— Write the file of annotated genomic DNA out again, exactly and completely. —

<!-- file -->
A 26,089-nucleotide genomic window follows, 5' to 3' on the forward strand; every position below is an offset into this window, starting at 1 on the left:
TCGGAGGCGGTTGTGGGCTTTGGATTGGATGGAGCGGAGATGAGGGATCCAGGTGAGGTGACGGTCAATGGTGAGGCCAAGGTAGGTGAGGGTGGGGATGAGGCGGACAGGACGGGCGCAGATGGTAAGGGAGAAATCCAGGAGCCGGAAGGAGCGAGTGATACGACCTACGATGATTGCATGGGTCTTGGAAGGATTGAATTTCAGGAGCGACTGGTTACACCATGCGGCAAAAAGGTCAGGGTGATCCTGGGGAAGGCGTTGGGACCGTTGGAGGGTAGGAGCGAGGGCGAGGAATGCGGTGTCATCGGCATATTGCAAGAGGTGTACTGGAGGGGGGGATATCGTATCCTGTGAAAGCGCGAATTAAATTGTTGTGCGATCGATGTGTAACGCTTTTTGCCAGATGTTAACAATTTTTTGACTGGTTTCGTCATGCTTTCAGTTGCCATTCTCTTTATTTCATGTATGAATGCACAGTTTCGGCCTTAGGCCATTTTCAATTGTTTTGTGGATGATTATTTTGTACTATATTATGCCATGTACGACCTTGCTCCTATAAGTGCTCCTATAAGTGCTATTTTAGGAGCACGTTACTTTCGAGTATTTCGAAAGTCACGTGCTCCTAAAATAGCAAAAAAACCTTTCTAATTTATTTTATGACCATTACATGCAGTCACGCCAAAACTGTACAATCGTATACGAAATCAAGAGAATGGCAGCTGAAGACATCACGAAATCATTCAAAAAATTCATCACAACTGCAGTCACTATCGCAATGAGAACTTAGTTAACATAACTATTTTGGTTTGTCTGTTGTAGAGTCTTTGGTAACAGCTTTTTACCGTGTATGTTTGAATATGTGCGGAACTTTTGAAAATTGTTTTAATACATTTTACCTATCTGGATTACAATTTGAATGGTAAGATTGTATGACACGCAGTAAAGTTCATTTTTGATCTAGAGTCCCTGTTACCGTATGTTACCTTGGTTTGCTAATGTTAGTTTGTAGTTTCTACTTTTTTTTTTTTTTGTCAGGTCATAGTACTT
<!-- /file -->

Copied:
A 26,089-nucleotide genomic window follows, 5' to 3' on the forward strand; every position below is an offset into this window, starting at 1 on the left:
TCGGAGGCGGTTGTGGGCTTTGGATTGGATGGAGCGGAGATGAGGGATCCAGGTGAGGTGACGGTCAATGGTGAGGCCAAGGTAGGTGAGGGTGGGGATGAGGCGGACAGGACGGGCGCAGATGGTAAGGGAGAAATCCAGGAGCCGGAAGGAGCGAGTGATACGACCTACGATGATTGCATGGGTCTTGGAAGGATTGAATTTCAGGAGCGACTGGTTACACCATGCGGCAAAAAGGTCAGGGTGATCCTGGGGAAGGCGTTGGGACCGTTGGAGGGTAGGAGCGAGGGCGAGGAATGCGGTGTCATCGGCATATTGCAAGAGGTGTACTGGAGGGGGGGATATCGTATCCTGTGAAAGCGCGAATTAAATTGTTGTGCGATCGATGTGTAACGCTTTTTGCCAGATGTTAACAATTTTTTGACTGGTTTCGTCATGCTTTCAGTTGCCATTCTCTTTATTTCATGTATGAATGCACAGTTTCGGCCTTAGGCCATTTTCAATTGTTTTGTGGATGATTATTTTGTACTATATTATGCCATGTACGACCTTGCTCCTATAAGTGCTCCTATAAGTGCTATTTTAGGAGCACGTTACTTTCGAGTATTTCGAAAGTCACGTGCTCCTAAAATAGCAAAAAAACCTTTCTAATTTATTTTATGACCATTACATGCAGTCACGCCAAAACTGTACAATCGTATACGAAATCAAGAGAATGGCAGCTGAAGACATCACGAAATCATTCAAAAAATTCATCACAACTGCAGTCACTATCGCAATGAGAACTTAGTTAACATAACTATTTTGGTTTGTCTGTTGTAGAGTCTTTGGTAACAGCTTTTTACCGTGTATGTTTGAATATGTGCGGAACTTTTGAAAATTGTTTTAATACATTTTACCTATCTGGATTACAATTTGAATGGTAAGATTGTATGACACGCAGTAAAGTTCATTTTTGATCTAGAGTCCCTGTTACCGTATGTTACCTTGGTTTGCTAATGTTAGTTTGTAGTTTCTACTTTTTTTTTTTTTTGTCAGGTCATAGTACTT